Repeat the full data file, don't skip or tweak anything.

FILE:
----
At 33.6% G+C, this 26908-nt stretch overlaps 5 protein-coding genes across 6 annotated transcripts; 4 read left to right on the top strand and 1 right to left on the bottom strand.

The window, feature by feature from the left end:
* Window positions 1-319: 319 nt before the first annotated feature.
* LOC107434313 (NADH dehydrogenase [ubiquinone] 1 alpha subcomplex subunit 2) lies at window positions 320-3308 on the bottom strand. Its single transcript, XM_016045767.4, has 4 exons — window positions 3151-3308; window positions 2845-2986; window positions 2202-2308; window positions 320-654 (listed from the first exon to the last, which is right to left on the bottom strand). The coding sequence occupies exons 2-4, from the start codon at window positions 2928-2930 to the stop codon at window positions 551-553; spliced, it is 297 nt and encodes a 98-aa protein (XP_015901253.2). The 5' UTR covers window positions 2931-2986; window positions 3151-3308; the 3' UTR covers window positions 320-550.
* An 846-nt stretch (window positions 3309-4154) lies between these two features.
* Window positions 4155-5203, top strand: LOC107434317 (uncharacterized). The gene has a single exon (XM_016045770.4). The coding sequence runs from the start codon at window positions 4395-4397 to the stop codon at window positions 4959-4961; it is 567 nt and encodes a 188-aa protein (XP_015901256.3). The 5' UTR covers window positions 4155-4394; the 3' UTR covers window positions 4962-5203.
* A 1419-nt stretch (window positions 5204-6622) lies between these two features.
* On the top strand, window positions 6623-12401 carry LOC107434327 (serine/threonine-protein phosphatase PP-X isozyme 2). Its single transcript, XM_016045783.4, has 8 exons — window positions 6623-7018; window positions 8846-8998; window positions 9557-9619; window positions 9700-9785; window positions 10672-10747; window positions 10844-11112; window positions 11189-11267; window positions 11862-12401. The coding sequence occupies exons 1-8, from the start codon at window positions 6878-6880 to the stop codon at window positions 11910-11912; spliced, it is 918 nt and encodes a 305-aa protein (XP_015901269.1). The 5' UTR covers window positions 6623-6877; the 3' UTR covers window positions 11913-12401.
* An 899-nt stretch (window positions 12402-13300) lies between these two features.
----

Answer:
At 33.6% G+C, this 26908-nt stretch overlaps 5 protein-coding genes across 6 annotated transcripts; 4 read left to right on the top strand and 1 right to left on the bottom strand.

The window, feature by feature from the left end:
* Window positions 1-319: 319 nt before the first annotated feature.
* LOC107434313 (NADH dehydrogenase [ubiquinone] 1 alpha subcomplex subunit 2) lies at window positions 320-3308 on the bottom strand. Its single transcript, XM_016045767.4, has 4 exons — window positions 3151-3308; window positions 2845-2986; window positions 2202-2308; window positions 320-654 (listed from the first exon to the last, which is right to left on the bottom strand). The coding sequence occupies exons 2-4, from the start codon at window positions 2928-2930 to the stop codon at window positions 551-553; spliced, it is 297 nt and encodes a 98-aa protein (XP_015901253.2). The 5' UTR covers window positions 2931-2986; window positions 3151-3308; the 3' UTR covers window positions 320-550.
* An 846-nt stretch (window positions 3309-4154) lies between these two features.
* Window positions 4155-5203, top strand: LOC107434317 (uncharacterized). The gene has a single exon (XM_016045770.4). The coding sequence runs from the start codon at window positions 4395-4397 to the stop codon at window positions 4959-4961; it is 567 nt and encodes a 188-aa protein (XP_015901256.3). The 5' UTR covers window positions 4155-4394; the 3' UTR covers window positions 4962-5203.
* A 1419-nt stretch (window positions 5204-6622) lies between these two features.
* On the top strand, window positions 6623-12401 carry LOC107434327 (serine/threonine-protein phosphatase PP-X isozyme 2). Its single transcript, XM_016045783.4, has 8 exons — window positions 6623-7018; window positions 8846-8998; window positions 9557-9619; window positions 9700-9785; window positions 10672-10747; window positions 10844-11112; window positions 11189-11267; window positions 11862-12401. The coding sequence occupies exons 1-8, from the start codon at window positions 6878-6880 to the stop codon at window positions 11910-11912; spliced, it is 918 nt and encodes a 305-aa protein (XP_015901269.1). The 5' UTR covers window positions 6623-6877; the 3' UTR covers window positions 11913-12401.
* An 899-nt stretch (window positions 12402-13300) lies between these two features.